5 Questions With… TENDERNESS AND GRATITUDE NUMBER 4’s Enid Graham

Enjoy this exclusive interview between Script in Hand curator Mark Shanahan and Enid Graham. Enid is an actor and the playwright and director of our April Script in Hand Tenderness and Gratitude Number Four.

MARK: Tenderness and Gratitude Number 4 is an often hilarious and sometimes heartbreaking character study of two remarkably defined personalities in a complicated friendship. Where did these characters spring from in your imagination?

ENID: I think of the play as a love story about a friendship. Like great loves, friends come into our lives and alter the way we see the world. And like love affairs, friendships go through difficult times and sometimes come to an end. There are many plays about love affairs, but I don’t think we see friendships explored in the same way. The experiences of being changed by a friend and being deeply heartbroken by a friend are quite universal and equally powerful.


MARK: You have had a truly accomplished career as an actor. How has your work as an actor influenced your work as a writer?

ENID: I love actors. I think the main way my writing has been influenced by my acting career is that, as I write, I often ask myself, “Would I want to play this?” I always want to write parts that great actors would be excited to do. I think that most experienced performers have an innate sense of what is going to work in a play, and I find that, as I write, I use my actor’s sixth sense, sniffing out what doesn’t seem true to the character or cutting when I realize the character doesn’t need to say it because the actor will do it. Or avoiding what would be just plain boring – an actor’s nightmare!


MARK: The office scenes in your play are wonderfully funny. Did they mirror any experiences in corporate life you have ever experienced? They seem remarkably on point!

ENID:  When I was a young actor, I signed up with a temp agency, hoping that the flexible schedule of a temp would allow me to make a little money and still be free to go to auditions as they arose. I had no office skills, however, so my value as a temp was very low! But I was fascinated by being dropped down into different office ecosystems for a day or two, witnessing different variations of the mundane high-drama of office life.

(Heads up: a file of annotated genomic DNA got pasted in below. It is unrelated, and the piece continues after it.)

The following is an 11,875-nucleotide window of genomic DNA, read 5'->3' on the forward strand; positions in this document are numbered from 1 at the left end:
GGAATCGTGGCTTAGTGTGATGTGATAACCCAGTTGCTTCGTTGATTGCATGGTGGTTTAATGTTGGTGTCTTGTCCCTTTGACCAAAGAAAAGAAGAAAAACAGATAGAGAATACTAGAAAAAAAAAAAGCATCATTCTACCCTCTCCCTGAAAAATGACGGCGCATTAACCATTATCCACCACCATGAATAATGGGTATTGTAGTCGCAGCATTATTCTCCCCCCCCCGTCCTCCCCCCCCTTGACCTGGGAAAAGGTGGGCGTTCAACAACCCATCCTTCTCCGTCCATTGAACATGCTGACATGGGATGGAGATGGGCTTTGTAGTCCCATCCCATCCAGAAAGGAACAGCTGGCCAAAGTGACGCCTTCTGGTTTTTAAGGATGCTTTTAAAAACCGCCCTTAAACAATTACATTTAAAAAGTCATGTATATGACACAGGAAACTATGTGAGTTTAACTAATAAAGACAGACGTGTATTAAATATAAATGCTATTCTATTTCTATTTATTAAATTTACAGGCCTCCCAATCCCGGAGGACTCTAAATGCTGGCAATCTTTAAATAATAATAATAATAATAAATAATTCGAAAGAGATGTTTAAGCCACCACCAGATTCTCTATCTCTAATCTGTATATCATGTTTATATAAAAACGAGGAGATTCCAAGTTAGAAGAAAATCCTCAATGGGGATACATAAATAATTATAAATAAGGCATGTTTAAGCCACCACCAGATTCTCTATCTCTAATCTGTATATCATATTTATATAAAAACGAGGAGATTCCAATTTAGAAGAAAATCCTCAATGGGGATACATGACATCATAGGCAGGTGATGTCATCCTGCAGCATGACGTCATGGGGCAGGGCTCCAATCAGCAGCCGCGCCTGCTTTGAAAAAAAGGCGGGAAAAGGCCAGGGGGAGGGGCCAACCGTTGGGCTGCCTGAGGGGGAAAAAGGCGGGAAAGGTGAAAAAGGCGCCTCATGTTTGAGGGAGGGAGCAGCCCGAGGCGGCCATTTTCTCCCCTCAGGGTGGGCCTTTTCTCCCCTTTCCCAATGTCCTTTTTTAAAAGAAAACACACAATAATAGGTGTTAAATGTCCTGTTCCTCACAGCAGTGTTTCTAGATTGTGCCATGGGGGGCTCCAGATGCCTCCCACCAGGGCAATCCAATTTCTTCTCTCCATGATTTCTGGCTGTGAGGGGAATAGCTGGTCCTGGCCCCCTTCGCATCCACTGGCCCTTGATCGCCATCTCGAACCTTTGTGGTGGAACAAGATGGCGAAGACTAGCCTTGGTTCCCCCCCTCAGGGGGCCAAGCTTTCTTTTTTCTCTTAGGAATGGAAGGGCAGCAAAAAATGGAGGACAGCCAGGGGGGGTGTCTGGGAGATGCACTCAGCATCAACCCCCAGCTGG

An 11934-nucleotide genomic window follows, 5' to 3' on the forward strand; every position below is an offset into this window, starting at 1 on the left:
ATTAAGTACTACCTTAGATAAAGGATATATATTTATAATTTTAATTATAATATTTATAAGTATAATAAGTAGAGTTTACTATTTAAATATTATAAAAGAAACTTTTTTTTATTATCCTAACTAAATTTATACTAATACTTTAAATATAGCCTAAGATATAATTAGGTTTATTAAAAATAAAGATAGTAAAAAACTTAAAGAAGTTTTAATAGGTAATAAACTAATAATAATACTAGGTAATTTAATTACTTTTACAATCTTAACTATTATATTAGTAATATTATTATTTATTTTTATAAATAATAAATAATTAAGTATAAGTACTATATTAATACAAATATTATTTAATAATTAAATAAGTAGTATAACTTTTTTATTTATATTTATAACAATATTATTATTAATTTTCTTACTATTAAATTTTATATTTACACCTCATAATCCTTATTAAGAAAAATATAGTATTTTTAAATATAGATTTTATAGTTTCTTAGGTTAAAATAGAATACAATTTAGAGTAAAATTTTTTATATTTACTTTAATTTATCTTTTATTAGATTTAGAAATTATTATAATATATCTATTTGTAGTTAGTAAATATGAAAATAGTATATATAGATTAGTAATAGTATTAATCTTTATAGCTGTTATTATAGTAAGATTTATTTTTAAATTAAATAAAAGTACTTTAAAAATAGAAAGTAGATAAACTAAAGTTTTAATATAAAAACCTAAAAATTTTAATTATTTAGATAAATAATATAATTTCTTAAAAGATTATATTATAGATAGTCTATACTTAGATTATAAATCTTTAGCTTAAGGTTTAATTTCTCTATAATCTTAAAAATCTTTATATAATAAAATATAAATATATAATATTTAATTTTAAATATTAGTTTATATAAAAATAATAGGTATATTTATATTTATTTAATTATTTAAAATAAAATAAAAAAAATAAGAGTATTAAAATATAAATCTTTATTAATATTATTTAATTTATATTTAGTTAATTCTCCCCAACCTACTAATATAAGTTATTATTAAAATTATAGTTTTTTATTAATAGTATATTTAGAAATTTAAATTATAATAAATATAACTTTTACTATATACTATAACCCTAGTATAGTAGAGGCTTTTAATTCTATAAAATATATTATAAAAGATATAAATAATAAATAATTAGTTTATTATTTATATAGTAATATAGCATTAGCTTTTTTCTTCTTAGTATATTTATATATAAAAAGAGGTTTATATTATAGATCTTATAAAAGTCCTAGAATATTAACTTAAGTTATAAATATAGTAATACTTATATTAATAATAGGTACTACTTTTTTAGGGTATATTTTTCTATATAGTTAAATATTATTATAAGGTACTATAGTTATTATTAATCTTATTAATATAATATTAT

MARK: When I first read your play, I was struck by the fact that Michael and Jenny were characters I could easily love and root for, but they also had tremendous flaws. As a writer, how do you go about crafting such complicated aspects in creating your characters?

ENID: Flaws make people interesting. And watching people struggle with their flaws is what drama is all about. I feel a great deal of tenderness toward all of us lawed people in the world, and so I hope I write tremendously imperfect people that an audience can recognize and love.


MARK: Michael learns about art through Jenny, and recognizes that art can sometimes make a person uncomfortable. How do your thoughts about the nature of art impact the themes found in your play?

ENID: In life, the way we grow is to be disturbed from our comfortable places and challenged to be vulnerable and open in the hard world. Friendships can rock us out of our snug little hiding spots, and so can art. In my play, Michael gets the one-two punch of being exposed to art and to Jenny as he commences on his journey of learning how to be a human being.

CLICK HERE or on the the graphics above to read Enid’s full bio.

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